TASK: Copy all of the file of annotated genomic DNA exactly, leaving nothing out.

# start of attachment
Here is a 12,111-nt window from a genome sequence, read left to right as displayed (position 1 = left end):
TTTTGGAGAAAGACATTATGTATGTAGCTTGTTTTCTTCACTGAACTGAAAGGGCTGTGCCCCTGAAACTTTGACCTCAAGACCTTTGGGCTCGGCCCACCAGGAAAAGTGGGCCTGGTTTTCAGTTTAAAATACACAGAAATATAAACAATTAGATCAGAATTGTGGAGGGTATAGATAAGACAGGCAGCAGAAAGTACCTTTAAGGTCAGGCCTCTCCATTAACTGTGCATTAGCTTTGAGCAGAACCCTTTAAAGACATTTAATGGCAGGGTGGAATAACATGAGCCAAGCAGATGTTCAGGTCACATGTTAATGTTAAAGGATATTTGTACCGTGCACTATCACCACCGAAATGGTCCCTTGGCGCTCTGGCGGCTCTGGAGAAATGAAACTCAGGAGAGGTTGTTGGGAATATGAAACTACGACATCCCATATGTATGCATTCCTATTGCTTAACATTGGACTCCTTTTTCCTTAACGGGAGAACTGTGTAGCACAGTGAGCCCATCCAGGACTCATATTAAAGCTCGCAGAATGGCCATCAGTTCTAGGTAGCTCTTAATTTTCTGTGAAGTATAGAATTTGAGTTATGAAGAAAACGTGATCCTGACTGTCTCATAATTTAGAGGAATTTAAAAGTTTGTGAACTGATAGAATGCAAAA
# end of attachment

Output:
Here is a 12,111-nt window from a genome sequence, read left to right as displayed (position 1 = left end):
TTTTGGAGAAAGACATTATGTATGTAGCTTGTTTTCTTCACTGAACTGAAAGGGCTGTGCCCCTGAAACTTTGACCTCAAGACCTTTGGGCTCGGCCCACCAGGAAAAGTGGGCCTGGTTTTCAGTTTAAAATACACAGAAATATAAACAATTAGATCAGAATTGTGGAGGGTATAGATAAGACAGGCAGCAGAAAGTACCTTTAAGGTCAGGCCTCTCCATTAACTGTGCATTAGCTTTGAGCAGAACCCTTTAAAGACATTTAATGGCAGGGTGGAATAACATGAGCCAAGCAGATGTTCAGGTCACATGTTAATGTTAAAGGATATTTGTACCGTGCACTATCACCACCGAAATGGTCCCTTGGCGCTCTGGCGGCTCTGGAGAAATGAAACTCAGGAGAGGTTGTTGGGAATATGAAACTACGACATCCCATATGTATGCATTCCTATTGCTTAACATTGGACTCCTTTTTCCTTAACGGGAGAACTGTGTAGCACAGTGAGCCCATCCAGGACTCATATTAAAGCTCGCAGAATGGCCATCAGTTCTAGGTAGCTCTTAATTTTCTGTGAAGTATAGAATTTGAGTTATGAAGAAAACGTGATCCTGACTGTCTCATAATTTAGAGGAATTTAAAAGTTTGTGAACTGATAGAATGCAAAA